The applicable rates for computing the processing allowance have been increased. Very generally, they will be equal to 10% where the operator does not carry out smelting or refining activities (or carries out smelting or refining activities in respect of gold or silver), 13% where the operator carries out smelting or refining (other than the smelting or refining of gold or silver) exclusively outside of Québec, and 20% where the operator carries out smelting or refining (other than the smelting or refining of gold or silver) in Québec.

Consequences Related to the Termination of Mining Operations or Where a Property Ceases to Be Used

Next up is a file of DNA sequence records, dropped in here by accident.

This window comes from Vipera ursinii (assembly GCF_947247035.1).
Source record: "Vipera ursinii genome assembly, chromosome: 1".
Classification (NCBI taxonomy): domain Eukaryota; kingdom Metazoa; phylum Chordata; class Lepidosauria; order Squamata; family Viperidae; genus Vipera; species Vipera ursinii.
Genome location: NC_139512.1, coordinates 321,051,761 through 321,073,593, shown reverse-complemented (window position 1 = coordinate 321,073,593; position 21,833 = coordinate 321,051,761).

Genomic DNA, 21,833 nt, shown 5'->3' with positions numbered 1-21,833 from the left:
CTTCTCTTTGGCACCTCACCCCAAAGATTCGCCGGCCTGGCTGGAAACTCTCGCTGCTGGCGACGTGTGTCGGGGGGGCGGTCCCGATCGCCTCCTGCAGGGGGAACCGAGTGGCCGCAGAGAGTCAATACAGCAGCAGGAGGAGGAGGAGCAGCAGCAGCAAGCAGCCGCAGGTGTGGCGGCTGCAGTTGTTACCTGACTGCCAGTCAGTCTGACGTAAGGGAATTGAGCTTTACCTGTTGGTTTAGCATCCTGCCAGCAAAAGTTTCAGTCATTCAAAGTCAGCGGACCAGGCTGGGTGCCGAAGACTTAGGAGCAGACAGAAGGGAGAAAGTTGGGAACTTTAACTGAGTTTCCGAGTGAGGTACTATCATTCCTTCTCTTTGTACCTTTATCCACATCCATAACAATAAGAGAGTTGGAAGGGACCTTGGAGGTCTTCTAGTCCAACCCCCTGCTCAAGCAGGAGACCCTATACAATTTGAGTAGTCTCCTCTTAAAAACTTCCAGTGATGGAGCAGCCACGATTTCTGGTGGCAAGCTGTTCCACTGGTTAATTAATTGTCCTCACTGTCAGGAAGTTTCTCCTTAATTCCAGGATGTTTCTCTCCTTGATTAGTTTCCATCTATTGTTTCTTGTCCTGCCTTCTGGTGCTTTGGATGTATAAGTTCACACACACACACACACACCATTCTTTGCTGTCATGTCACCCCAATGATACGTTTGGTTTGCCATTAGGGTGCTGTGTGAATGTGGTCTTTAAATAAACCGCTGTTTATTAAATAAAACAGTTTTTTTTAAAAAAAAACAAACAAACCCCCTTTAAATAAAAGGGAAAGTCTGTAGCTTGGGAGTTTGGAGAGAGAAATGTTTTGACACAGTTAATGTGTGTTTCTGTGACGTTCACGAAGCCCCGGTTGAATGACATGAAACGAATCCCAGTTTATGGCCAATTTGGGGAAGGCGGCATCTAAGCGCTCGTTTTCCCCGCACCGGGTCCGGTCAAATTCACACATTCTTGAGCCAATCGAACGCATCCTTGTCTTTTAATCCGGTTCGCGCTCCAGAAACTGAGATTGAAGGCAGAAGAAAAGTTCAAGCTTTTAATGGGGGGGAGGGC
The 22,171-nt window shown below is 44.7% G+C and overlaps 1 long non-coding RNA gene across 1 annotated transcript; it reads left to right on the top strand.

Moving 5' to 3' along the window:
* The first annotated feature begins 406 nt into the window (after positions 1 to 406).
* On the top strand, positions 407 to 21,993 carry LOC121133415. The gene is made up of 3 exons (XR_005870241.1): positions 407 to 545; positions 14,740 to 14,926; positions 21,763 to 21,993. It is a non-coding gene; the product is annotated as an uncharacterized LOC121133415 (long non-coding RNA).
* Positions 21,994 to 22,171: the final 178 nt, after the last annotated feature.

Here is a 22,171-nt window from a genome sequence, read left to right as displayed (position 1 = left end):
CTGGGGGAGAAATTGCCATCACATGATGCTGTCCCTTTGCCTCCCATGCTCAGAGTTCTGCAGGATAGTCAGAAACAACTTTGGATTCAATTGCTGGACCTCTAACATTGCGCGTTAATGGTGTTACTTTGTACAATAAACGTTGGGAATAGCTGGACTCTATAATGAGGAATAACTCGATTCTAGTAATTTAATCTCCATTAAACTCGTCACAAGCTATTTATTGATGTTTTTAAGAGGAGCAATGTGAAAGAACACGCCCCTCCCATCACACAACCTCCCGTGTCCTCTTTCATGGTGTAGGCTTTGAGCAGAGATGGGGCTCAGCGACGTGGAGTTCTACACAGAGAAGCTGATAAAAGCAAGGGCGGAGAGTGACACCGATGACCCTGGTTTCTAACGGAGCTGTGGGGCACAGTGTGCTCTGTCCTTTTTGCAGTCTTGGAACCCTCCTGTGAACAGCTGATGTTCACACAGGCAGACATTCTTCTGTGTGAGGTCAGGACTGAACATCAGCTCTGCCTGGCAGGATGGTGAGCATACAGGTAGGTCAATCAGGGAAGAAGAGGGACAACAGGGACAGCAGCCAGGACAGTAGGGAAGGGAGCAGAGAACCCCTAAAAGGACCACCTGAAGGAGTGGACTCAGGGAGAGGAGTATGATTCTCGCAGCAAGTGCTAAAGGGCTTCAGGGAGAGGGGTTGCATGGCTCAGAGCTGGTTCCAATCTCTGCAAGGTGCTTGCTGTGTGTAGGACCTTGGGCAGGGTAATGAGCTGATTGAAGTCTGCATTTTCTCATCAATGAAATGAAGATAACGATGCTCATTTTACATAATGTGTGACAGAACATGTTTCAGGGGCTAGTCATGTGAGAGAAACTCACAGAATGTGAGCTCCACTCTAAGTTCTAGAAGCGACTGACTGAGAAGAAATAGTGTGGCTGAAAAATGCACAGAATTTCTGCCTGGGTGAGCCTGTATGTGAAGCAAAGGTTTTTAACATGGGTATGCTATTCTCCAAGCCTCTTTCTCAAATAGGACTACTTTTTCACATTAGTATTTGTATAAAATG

The Mining Tax Act will be amended so that where a person or a partnership ceases all activities relating to its mining operation for an indeterminate period, it will be deemed to have alienated, at the time immediately before the time immediately before it ceases such activities, each of its class 1, class 2, class 3, class 4, class 1A, class 2A, class 3A and class 4A properties for proceeds of alienation equal to the lesser of the fair market value of such property at the time of the alienation or the capital cost of such property at such time. Similar amendments will be made so that an operator that ceases, at a particular time, to use class 1, class 2, class 1A or class 2A property, or to regularly use class 3, class 3A, class 4 or class 4A property in its mining operation, will be deemed to have alienated such property, at such time, for proceeds of alienation equal to the lesser of the fair market value of such property at such time or the capital cost of such property at such time.